Rehabilitation Research

The Rehabilitation program is motivated to improve the outcomes of children requiring rehabilitation services through research and innovation.

Staff are involved at all levels of research. Our programs focus on fostering a partnership with key stakeholders within and outside our institution.

Current Research Projects

Outcomes Following Inpatient Rehabilitation for Pediatric Traumatic Brain Injury

The goal of the proposed project is to identify functional impairments in children with pediatric traumatic brain injury after discharge from an inpatient rehabilitation unit and determine if characteristics of children’s status during their inpatient stay are useful in predicting long-term recovery.

Principal Investigators: Christine Koterba, PhD & Jennifer Lundine, PhD

Questions: Please email Christine.Koterba@NationwideChildrens.org OR Jennifer.Lundine@NationwideChildrens.org

Animal-Assisted Therapy in Pediatric Rehabilitation

The goal of the proposed project is to collect pilot data regarding the efficacy and safety of animal-assisted therapy on the Nationwide Children's pediatric rehabilitation unit.

Principal Investigator: Jennifer Lundine, PhD; Co-Investigators: Christine Koterba, PhD & Meghan Herron, DVM (The Ohio State University)

Questions: Please email Jennifer.Lundine@NationwideChildrens.org

Recruitment

If you are interested in volunteering to be a participant in one of our rehab research studies, any study that is currently recruiting is listed below.

TBI Rehab Outcomes Study

In the TBI REHAB OUTCOMES STUDY, we will follow up with children who received inpatient care for a traumatic brain injury at Nationwide Children’s Hospital. We want to see how the children we’ve treated are doing now, and find out if any have unmet needs.

  • The study will involve caregiver surveys and a brief follow-up interview.
  • If your child is 8 or older, we will also ask him/her to complete surveys. These can be completed at home using online or paper surveys and a phone call interview, or the study team can meet with you in person. The surveys should take about 40 minutes for the caregiver and 15 minutes for the child, and the interview will take about 15 minutes.
  • Parents and children who participate in the study will be compensated for their time.

Eligibility 

Your family may be eligible to participate in this study if your child is between the ages of 6-17 years old and received care Inpatient Rehabilitation Unit at Nationwide Children’s Hospital for a TBI that they obtained at least 1 year ago.

Learn More

To find out more about this study, Kerry Orton at (614) 578-0229 or Kerry.Orton@NationwideChildrens.org.

Publications, Presentations & Additional Resources

Recent Team Publications

 Haarbauer-Krupa, J., Lundine, J.P., DePompei, R., & King, T. (2018). Rehabilitation and school services following traumatic brain injury in young children. NeuroRehabilitation, 42(3), 259-267. Doi: 10.3233/NRE-172410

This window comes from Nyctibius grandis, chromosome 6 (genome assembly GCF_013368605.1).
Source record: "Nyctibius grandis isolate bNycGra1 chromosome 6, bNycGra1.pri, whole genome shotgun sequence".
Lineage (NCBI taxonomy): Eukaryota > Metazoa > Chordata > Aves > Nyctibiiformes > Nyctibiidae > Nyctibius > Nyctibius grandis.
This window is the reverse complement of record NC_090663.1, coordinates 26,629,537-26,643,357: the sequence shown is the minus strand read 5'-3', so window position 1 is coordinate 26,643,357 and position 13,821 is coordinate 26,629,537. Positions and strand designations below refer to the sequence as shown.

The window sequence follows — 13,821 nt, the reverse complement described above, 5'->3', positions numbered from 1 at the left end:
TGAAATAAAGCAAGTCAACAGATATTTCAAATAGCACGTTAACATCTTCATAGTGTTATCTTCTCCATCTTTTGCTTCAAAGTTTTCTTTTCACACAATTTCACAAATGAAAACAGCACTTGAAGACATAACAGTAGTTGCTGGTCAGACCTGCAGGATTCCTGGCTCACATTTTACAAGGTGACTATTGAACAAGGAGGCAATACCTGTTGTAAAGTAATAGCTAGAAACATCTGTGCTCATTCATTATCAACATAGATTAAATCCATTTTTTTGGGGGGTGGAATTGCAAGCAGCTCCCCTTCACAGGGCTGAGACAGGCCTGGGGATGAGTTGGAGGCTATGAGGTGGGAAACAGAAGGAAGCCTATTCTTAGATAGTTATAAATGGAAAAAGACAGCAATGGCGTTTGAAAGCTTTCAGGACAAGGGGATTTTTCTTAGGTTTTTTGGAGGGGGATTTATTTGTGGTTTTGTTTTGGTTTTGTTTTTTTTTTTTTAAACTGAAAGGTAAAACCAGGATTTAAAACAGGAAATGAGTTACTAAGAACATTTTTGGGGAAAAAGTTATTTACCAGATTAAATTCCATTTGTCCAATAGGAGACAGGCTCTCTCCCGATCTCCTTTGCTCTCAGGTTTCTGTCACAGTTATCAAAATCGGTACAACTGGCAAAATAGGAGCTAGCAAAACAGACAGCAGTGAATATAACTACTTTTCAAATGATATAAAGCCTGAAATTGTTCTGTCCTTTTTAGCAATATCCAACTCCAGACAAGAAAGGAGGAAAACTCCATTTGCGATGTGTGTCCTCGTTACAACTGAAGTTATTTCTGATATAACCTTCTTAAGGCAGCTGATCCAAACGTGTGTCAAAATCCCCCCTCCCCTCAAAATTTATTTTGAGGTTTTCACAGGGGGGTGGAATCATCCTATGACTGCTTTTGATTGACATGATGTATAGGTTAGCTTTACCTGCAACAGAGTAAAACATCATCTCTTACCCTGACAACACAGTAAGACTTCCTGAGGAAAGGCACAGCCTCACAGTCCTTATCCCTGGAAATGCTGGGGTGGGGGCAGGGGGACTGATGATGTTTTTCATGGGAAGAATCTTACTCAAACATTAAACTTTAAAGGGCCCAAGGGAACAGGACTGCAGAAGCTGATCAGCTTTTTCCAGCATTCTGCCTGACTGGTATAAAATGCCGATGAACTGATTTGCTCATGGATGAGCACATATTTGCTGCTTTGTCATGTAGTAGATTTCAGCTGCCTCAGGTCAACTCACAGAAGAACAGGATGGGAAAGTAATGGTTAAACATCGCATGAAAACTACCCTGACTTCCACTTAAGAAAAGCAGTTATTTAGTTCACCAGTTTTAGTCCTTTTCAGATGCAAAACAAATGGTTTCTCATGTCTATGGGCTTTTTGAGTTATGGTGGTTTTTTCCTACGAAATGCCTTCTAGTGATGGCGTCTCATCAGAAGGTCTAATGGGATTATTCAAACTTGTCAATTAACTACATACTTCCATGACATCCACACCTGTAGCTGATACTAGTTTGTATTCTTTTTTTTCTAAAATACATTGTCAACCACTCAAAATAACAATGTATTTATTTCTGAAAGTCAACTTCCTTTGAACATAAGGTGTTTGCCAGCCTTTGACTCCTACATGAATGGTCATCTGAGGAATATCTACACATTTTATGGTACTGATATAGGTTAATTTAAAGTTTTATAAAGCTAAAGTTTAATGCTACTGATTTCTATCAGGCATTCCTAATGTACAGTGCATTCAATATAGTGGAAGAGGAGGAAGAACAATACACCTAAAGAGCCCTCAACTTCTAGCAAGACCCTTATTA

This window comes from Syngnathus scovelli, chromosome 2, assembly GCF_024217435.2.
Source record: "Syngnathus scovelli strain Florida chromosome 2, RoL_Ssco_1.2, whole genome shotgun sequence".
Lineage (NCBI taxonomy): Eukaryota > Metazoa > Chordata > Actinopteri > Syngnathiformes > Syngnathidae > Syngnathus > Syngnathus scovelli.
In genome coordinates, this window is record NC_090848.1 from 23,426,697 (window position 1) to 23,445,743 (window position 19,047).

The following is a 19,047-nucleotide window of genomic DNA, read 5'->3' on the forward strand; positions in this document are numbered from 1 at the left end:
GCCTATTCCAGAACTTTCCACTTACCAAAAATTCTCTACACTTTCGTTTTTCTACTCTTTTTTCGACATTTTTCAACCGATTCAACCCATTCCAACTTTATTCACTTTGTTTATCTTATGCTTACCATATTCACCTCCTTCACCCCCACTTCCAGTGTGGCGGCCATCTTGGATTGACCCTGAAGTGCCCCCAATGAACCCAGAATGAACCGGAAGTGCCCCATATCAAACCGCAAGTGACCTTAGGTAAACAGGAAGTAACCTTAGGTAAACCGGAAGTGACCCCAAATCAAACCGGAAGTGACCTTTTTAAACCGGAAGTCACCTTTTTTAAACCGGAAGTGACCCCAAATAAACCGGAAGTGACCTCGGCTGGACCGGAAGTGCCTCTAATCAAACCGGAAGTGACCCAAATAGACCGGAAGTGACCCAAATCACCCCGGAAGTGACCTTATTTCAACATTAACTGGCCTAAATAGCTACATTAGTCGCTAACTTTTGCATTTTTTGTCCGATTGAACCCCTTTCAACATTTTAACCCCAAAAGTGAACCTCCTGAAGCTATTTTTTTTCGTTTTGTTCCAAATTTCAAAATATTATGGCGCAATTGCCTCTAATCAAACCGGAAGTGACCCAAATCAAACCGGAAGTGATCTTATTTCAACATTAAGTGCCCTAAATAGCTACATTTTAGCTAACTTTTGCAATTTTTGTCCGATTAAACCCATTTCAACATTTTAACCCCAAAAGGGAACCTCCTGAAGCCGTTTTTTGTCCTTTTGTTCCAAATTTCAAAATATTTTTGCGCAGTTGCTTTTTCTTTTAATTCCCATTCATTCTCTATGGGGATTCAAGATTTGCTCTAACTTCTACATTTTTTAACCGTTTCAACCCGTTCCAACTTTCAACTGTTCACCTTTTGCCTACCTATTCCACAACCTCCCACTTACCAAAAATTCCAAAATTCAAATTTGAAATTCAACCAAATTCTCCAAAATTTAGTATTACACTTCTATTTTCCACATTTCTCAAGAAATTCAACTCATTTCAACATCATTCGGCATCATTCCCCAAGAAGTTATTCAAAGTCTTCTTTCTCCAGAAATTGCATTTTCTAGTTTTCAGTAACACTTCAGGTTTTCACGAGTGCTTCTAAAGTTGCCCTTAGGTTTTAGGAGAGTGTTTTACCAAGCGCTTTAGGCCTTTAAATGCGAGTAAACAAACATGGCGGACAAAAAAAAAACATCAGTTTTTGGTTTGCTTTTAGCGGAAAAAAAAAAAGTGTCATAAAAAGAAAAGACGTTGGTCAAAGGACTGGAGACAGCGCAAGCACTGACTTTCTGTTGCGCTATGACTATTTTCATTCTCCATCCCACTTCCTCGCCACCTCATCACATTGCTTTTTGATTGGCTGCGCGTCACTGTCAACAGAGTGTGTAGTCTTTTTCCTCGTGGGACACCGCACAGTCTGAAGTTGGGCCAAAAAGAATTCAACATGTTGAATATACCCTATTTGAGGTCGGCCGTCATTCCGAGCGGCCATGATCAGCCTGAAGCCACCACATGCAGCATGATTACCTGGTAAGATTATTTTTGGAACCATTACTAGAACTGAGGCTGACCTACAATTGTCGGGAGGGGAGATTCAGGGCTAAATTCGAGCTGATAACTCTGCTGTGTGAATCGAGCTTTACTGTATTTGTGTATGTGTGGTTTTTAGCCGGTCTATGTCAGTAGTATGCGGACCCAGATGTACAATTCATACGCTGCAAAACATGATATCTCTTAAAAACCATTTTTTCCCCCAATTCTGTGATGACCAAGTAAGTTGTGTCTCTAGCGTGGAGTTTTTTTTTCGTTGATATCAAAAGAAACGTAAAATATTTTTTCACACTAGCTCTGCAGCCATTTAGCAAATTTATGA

• This paper describes families’ experience with service access following traumatic brain injury (TBI). Data from a study with 80 participants demonstrated that there is not a systematic continuum of care for children with TBI injured before they enter elementary school. Healthcare professionals in contact with young children can help with follow-up by educating parents about TBI effects on learning.

Lundine, J.P., Harnish, S.M., McCauley, R.J., Zezinka, A., Schwen Blackett, D., & Fox, R.A. (2018). Exploring summarization differences for two types of expository discourse in adolescents with TBI. American Journal of Speech-Language Pathology, 27(1), 247-57. Doi:10.1044/2017_AJSLP-16-0131

  • This paper describes a study where five adolescents with traumatic brain injury (TBI) summarized two types of academic lectures and participated in cognitive and expressive language testing. Their performance was compared to that of 50 adolescents with typical development. Results showed that students with TBI, particularly those with cognitive challenges, struggled with academic discourse, despite having average expressive language abilities. This study reinforces the need for research exploring how students with TBI perform on academically relevant discourse tasks in order to inform future assessment and intervention efforts.

Recent Team Presentations

  • Miller, T. (March, 2018). Unconscious bias in therapeutic recreation. Presented at the Utah Recreation Therapy Conference, Salt Lake City, Utah.
  • Lundine, J.P. & Ciccia, A. H. (October, 2018). This is real life: The pediatric TBI-experience as reported by survivors, caregivers, and medical professionals. Symposium presented at the American College of Rehabilitation Medicine Annual Conference, Dallas, Texas.
  • Lundine, J.P. & Koterba, C. (October, 2018). Rehab goes to the dogs: Animal-assisted therapy in pediatric rehabilitation. Symposium presented at the American College of Rehabilitation Medicine Annual Conference, Dallas, Texas.
  • Haarbauer-Krupa, J., Lundine, J.P., DePompei, R., & King, T. (September, 2018). Do preschool children receive follow-up services after traumatic brain injury? Presented at the Third International Conference on Paediatric Acquired Brain Injury, Belfast, N. Ireland.
  • Ciccia, A.H. & Lundine, P. (November, 2018). Using stakeholder experience to improve care for children with brain injury. Presented at the American Speech-Language-Hearing Association annual convention. Boston, MA.